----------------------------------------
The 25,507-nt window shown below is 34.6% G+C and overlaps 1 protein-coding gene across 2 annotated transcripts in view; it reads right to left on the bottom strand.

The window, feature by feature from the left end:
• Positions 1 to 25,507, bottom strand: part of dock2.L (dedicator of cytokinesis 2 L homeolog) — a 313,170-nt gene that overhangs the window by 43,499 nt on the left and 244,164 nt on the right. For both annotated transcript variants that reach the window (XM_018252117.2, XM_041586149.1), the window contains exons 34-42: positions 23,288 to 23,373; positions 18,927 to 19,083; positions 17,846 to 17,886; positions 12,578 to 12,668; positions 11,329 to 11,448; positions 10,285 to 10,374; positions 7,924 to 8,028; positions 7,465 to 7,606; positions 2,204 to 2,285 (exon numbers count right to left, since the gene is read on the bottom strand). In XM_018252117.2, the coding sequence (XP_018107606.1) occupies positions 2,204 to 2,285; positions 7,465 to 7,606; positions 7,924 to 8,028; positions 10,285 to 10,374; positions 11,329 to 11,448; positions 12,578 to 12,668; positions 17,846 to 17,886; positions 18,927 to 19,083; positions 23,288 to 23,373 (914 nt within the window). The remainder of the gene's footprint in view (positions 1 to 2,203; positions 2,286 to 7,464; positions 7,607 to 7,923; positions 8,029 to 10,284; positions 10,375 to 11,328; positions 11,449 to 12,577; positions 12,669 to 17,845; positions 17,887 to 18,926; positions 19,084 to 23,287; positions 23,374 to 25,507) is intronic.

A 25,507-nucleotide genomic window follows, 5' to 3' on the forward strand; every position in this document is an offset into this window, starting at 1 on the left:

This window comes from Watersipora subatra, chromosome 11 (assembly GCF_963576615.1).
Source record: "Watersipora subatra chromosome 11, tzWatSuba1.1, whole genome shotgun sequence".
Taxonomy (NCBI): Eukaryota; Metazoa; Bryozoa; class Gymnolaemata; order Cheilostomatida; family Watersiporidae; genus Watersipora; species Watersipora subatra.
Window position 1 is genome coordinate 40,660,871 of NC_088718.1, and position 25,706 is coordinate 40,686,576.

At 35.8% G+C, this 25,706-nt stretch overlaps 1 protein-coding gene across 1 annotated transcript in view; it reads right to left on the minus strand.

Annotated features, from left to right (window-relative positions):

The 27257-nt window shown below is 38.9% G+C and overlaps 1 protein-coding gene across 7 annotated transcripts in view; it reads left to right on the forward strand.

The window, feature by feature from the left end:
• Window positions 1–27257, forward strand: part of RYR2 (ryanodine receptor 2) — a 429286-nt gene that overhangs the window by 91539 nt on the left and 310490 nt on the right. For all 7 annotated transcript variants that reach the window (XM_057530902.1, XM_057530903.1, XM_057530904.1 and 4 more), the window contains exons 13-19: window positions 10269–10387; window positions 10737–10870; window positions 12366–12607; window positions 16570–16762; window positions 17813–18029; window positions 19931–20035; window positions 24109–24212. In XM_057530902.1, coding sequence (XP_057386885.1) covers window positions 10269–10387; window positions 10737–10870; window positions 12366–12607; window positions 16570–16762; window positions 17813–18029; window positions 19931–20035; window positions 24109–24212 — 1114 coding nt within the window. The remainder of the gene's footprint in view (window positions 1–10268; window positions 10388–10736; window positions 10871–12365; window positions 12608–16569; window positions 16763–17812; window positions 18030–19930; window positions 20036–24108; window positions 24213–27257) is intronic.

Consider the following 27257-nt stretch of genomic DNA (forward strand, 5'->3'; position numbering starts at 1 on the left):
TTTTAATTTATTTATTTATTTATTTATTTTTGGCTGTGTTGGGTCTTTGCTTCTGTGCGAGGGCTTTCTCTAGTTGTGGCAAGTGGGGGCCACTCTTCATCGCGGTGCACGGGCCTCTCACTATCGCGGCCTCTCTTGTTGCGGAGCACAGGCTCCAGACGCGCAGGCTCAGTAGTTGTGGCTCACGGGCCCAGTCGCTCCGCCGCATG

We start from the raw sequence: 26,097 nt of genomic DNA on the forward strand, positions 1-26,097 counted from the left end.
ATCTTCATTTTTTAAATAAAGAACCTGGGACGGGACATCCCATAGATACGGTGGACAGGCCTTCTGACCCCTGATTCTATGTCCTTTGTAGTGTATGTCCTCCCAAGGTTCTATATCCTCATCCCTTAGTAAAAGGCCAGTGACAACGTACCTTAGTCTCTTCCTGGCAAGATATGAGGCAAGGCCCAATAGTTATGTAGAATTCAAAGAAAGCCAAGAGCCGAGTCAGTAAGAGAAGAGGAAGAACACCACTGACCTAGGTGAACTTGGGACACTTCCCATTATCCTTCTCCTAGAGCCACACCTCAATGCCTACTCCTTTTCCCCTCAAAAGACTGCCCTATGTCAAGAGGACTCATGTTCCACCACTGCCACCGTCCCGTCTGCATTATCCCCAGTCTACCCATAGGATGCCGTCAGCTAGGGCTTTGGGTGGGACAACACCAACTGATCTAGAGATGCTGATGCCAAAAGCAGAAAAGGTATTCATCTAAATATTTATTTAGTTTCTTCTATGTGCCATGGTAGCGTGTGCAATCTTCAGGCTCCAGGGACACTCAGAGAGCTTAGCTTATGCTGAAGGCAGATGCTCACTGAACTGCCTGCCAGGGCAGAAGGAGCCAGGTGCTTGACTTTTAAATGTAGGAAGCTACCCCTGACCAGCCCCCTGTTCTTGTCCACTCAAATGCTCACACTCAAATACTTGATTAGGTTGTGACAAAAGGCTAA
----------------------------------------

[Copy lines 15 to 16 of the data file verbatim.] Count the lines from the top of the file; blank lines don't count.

TTTTAATTTATTTATTTATTTATTTATTTTTGGCTGTGTTGGGTCTTTGCTTCTGTGCGAGGGCTTTCTCTAGTTGTGGCAAGTGGGGGCCACTCTTCATCGCGGTGCACGGGCCTCTCACTATCGCGGCCTCTCTTGTTGCGGAGCACAGGCTCCAGACGCGCAGGCTCAGTAGTTGTGGCTCACGGGCCCAGTCGCTCCGCCGCATG

We start from the raw sequence: 26,097 nt of genomic DNA on the forward strand, positions 1-26,097 counted from the left end.